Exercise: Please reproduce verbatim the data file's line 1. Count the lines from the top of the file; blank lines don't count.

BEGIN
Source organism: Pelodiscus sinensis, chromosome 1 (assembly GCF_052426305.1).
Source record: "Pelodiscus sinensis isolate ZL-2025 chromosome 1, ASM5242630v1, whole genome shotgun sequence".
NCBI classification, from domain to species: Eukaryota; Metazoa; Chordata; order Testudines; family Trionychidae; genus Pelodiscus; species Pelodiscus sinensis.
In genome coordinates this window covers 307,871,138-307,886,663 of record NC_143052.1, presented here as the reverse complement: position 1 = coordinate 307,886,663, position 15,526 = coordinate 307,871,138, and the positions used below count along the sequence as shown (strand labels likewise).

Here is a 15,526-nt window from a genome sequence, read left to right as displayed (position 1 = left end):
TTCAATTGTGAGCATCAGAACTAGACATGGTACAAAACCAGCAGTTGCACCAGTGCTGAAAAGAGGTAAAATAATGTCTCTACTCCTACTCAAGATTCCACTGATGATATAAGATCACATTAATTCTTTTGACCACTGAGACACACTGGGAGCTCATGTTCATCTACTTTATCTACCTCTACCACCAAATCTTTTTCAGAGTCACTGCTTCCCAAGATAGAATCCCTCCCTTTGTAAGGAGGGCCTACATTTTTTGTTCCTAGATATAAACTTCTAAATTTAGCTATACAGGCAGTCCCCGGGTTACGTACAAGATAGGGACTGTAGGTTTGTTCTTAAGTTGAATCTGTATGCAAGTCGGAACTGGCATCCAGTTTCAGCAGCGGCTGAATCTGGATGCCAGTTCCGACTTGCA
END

Source organism: Pelodiscus sinensis, chromosome 1 (assembly GCF_052426305.1).